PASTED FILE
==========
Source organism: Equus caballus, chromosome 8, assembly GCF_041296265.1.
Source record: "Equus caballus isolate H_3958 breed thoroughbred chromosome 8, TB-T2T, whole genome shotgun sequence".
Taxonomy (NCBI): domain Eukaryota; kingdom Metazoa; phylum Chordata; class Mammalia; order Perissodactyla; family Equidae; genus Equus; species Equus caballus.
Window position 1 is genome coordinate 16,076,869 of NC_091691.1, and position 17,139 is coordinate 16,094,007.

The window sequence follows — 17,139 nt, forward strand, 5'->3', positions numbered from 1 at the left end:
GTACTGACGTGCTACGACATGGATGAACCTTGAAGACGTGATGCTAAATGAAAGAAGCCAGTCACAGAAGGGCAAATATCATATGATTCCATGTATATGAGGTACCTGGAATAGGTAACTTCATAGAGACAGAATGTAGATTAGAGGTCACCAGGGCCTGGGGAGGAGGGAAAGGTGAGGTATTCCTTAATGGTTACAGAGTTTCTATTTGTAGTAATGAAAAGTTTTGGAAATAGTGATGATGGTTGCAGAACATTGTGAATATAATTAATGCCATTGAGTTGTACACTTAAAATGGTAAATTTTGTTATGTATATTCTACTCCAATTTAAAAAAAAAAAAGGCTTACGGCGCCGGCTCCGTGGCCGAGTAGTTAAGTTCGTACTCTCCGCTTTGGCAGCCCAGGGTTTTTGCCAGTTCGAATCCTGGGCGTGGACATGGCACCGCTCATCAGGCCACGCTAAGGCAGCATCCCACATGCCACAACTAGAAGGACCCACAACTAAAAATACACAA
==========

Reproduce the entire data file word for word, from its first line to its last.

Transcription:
Source organism: Equus caballus, chromosome 8, assembly GCF_041296265.1.
Source record: "Equus caballus isolate H_3958 breed thoroughbred chromosome 8, TB-T2T, whole genome shotgun sequence".
Taxonomy (NCBI): domain Eukaryota; kingdom Metazoa; phylum Chordata; class Mammalia; order Perissodactyla; family Equidae; genus Equus; species Equus caballus.
Window position 1 is genome coordinate 16,076,869 of NC_091691.1, and position 17,139 is coordinate 16,094,007.

The window sequence follows — 17,139 nt, forward strand, 5'->3', positions numbered from 1 at the left end:
GTACTGACGTGCTACGACATGGATGAACCTTGAAGACGTGATGCTAAATGAAAGAAGCCAGTCACAGAAGGGCAAATATCATATGATTCCATGTATATGAGGTACCTGGAATAGGTAACTTCATAGAGACAGAATGTAGATTAGAGGTCACCAGGGCCTGGGGAGGAGGGAAAGGTGAGGTATTCCTTAATGGTTACAGAGTTTCTATTTGTAGTAATGAAAAGTTTTGGAAATAGTGATGATGGTTGCAGAACATTGTGAATATAATTAATGCCATTGAGTTGTACACTTAAAATGGTAAATTTTGTTATGTATATTCTACTCCAATTTAAAAAAAAAAAAGGCTTACGGCGCCGGCTCCGTGGCCGAGTAGTTAAGTTCGTACTCTCCGCTTTGGCAGCCCAGGGTTTTTGCCAGTTCGAATCCTGGGCGTGGACATGGCACCGCTCATCAGGCCACGCTAAGGCAGCATCCCACATGCCACAACTAGAAGGACCCACAACTAAAAATACACAA